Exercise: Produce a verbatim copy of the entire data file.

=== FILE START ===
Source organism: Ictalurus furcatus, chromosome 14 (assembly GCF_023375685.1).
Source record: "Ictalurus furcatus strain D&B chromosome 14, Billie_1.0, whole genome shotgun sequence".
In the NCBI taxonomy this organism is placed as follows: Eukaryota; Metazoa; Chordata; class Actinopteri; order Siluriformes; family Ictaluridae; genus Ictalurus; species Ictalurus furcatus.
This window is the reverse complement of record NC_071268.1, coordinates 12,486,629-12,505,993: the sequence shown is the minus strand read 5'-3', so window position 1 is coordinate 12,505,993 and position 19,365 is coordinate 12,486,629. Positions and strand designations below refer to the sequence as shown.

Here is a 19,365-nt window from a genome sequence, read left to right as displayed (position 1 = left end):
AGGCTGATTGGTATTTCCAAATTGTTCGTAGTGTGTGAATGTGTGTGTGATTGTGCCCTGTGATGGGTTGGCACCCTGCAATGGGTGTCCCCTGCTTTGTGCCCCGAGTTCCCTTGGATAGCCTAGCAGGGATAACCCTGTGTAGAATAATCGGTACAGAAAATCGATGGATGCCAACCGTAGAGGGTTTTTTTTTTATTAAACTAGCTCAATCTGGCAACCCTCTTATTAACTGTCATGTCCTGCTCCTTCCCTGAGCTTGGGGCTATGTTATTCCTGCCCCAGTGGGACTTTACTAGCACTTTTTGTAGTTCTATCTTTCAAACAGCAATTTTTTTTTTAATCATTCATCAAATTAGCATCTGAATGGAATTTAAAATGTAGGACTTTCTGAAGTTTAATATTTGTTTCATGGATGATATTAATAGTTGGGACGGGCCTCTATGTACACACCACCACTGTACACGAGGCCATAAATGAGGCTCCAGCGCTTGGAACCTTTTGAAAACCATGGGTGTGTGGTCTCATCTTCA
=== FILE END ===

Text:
Source organism: Ictalurus furcatus, chromosome 14 (assembly GCF_023375685.1).
Source record: "Ictalurus furcatus strain D&B chromosome 14, Billie_1.0, whole genome shotgun sequence".
In the NCBI taxonomy this organism is placed as follows: Eukaryota; Metazoa; Chordata; class Actinopteri; order Siluriformes; family Ictaluridae; genus Ictalurus; species Ictalurus furcatus.
This window is the reverse complement of record NC_071268.1, coordinates 12,486,629-12,505,993: the sequence shown is the minus strand read 5'-3', so window position 1 is coordinate 12,505,993 and position 19,365 is coordinate 12,486,629. Positions and strand designations below refer to the sequence as shown.

Here is a 19,365-nt window from a genome sequence, read left to right as displayed (position 1 = left end):
AGGCTGATTGGTATTTCCAAATTGTTCGTAGTGTGTGAATGTGTGTGTGATTGTGCCCTGTGATGGGTTGGCACCCTGCAATGGGTGTCCCCTGCTTTGTGCCCCGAGTTCCCTTGGATAGCCTAGCAGGGATAACCCTGTGTAGAATAATCGGTACAGAAAATCGATGGATGCCAACCGTAGAGGGTTTTTTTTTTATTAAACTAGCTCAATCTGGCAACCCTCTTATTAACTGTCATGTCCTGCTCCTTCCCTGAGCTTGGGGCTATGTTATTCCTGCCCCAGTGGGACTTTACTAGCACTTTTTGTAGTTCTATCTTTCAAACAGCAATTTTTTTTTTAATCATTCATCAAATTAGCATCTGAATGGAATTTAAAATGTAGGACTTTCTGAAGTTTAATATTTGTTTCATGGATGATATTAATAGTTGGGACGGGCCTCTATGTACACACCACCACTGTACACGAGGCCATAAATGAGGCTCCAGCGCTTGGAACCTTTTGAAAACCATGGGTGTGTGGTCTCATCTTCA